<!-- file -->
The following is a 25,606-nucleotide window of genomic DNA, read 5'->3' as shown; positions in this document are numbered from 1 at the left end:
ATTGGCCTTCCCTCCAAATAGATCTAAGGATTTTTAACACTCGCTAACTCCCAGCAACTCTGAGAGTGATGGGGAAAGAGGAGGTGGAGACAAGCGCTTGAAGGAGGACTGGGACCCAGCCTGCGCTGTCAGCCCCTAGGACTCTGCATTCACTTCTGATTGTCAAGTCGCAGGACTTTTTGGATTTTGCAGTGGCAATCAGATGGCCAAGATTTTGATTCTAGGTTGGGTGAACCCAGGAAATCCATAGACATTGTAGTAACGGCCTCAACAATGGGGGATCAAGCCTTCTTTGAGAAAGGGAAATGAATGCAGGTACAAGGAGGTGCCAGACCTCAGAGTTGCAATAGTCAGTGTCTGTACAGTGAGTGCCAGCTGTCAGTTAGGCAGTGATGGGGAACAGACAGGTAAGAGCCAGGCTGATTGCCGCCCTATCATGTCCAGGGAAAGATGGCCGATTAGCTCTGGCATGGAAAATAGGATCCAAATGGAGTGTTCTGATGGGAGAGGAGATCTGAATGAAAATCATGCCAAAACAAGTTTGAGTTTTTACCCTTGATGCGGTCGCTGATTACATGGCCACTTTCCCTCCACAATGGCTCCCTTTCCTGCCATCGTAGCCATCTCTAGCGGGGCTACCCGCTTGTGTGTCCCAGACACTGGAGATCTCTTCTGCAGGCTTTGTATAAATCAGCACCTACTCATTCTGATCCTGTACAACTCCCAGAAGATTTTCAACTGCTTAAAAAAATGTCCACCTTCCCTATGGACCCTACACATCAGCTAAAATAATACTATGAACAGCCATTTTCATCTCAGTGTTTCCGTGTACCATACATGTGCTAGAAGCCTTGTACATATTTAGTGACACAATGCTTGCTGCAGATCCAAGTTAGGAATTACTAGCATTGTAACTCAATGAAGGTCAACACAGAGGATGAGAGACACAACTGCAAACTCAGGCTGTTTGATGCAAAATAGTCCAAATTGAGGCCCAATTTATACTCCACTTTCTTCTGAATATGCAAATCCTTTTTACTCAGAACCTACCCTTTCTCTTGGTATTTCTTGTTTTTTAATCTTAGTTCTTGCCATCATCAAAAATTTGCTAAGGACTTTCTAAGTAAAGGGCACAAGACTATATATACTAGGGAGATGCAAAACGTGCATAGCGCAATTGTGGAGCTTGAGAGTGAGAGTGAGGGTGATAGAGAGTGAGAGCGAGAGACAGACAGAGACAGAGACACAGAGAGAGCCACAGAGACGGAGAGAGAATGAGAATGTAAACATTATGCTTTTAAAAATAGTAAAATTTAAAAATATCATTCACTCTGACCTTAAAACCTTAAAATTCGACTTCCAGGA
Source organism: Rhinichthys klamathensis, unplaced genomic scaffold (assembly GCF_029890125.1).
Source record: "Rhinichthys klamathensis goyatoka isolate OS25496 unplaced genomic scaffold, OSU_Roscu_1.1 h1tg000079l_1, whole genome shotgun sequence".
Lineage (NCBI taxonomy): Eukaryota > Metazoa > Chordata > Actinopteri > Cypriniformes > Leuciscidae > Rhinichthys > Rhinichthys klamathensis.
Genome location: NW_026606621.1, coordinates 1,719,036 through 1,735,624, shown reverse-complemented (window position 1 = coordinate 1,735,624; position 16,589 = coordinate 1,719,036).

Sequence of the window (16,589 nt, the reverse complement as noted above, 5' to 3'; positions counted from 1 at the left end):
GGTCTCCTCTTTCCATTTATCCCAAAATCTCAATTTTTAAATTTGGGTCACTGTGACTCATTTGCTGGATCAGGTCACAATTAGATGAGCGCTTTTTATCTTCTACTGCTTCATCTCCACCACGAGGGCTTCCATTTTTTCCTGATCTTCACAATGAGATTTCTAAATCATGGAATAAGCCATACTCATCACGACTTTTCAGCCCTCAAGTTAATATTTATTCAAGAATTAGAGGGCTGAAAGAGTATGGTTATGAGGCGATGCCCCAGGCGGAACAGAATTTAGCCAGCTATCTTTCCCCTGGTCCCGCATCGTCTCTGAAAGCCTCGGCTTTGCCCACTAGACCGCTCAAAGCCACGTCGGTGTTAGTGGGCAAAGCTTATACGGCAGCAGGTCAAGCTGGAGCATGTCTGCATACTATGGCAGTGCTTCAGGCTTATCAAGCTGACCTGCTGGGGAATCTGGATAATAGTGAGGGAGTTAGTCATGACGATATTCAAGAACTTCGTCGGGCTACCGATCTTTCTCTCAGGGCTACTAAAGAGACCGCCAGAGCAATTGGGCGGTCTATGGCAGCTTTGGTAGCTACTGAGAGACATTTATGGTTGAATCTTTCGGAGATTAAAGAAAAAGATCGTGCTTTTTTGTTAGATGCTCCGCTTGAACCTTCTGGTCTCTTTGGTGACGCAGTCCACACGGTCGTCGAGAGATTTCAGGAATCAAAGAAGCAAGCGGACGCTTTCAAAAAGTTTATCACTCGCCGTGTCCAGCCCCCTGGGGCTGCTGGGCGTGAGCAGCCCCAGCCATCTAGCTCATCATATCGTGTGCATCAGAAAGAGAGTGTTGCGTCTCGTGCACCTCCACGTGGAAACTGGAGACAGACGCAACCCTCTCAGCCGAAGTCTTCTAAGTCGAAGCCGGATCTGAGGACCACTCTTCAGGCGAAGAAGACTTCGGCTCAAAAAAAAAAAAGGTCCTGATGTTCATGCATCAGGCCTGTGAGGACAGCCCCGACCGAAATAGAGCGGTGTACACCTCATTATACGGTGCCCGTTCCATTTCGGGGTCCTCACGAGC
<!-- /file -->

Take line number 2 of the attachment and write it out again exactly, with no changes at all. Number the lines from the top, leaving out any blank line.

ATTGGCCTTCCCTCCAAATAGATCTAAGGATTTTTAACACTCGCTAACTCCCAGCAACTCTGAGAGTGATGGGGAAAGAGGAGGTGGAGACAAGCGCTTGAAGGAGGACTGGGACCCAGCCTGCGCTGTCAGCCCCTAGGACTCTGCATTCACTTCTGATTGTCAAGTCGCAGGACTTTTTGGATTTTGCAGTGGCAATCAGATGGCCAAGATTTTGATTCTAGGTTGGGTGAACCCAGGAAATCCATAGACATTGTAGTAACGGCCTCAACAATGGGGGATCAAGCCTTCTTTGAGAAAGGGAAATGAATGCAGGTACAAGGAGGTGCCAGACCTCAGAGTTGCAATAGTCAGTGTCTGTACAGTGAGTGCCAGCTGTCAGTTAGGCAGTGATGGGGAACAGACAGGTAAGAGCCAGGCTGATTGCCGCCCTATCATGTCCAGGGAAAGATGGCCGATTAGCTCTGGCATGGAAAATAGGATCCAAATGGAGTGTTCTGATGGGAGAGGAGATCTGAATGAAAATCATGCCAAAACAAGTTTGAGTTTTTACCCTTGATGCGGTCGCTGATTACATGGCCACTTTCCCTCCACAATGGCTCCCTTTCCTGCCATCGTAGCCATCTCTAGCGGGGCTACCCGCTTGTGTGTCCCAGACACTGGAGATCTCTTCTGCAGGCTTTGTATAAATCAGCACCTACTCATTCTGATCCTGTACAACTCCCAGAAGATTTTCAACTGCTTAAAAAAATGTCCACCTTCCCTATGGACCCTACACATCAGCTAAAATAATACTATGAACAGCCATTTTCATCTCAGTGTTTCCGTGTACCATACATGTGCTAGAAGCCTTGTACATATTTAGTGACACAATGCTTGCTGCAGATCCAAGTTAGGAATTACTAGCATTGTAACTCAATGAAGGTCAACACAGAGGATGAGAGACACAACTGCAAACTCAGGCTGTTTGATGCAAAATAGTCCAAATTGAGGCCCAATTTATACTCCACTTTCTTCTGAATATGCAAATCCTTTTTACTCAGAACCTACCCTTTCTCTTGGTATTTCTTGTTTTTTAATCTTAGTTCTTGCCATCATCAAAAATTTGCTAAGGACTTTCTAAGTAAAGGGCACAAGACTATATATACTAGGGAGATGCAAAACGTGCATAGCGCAATTGTGGAGCTTGAGAGTGAGAGTGAGGGTGATAGAGAGTGAGAGCGAGAGACAGACAGAGACAGAGACACAGAGAGAGCCACAGAGACGGAGAGAGAATGAGAATGTAAACATTATGCTTTTAAAAATAGTAAAATTTAAAAATATCATTCACTCTGACCTTAAAACCTTAAAATTCGACTTCCAGGA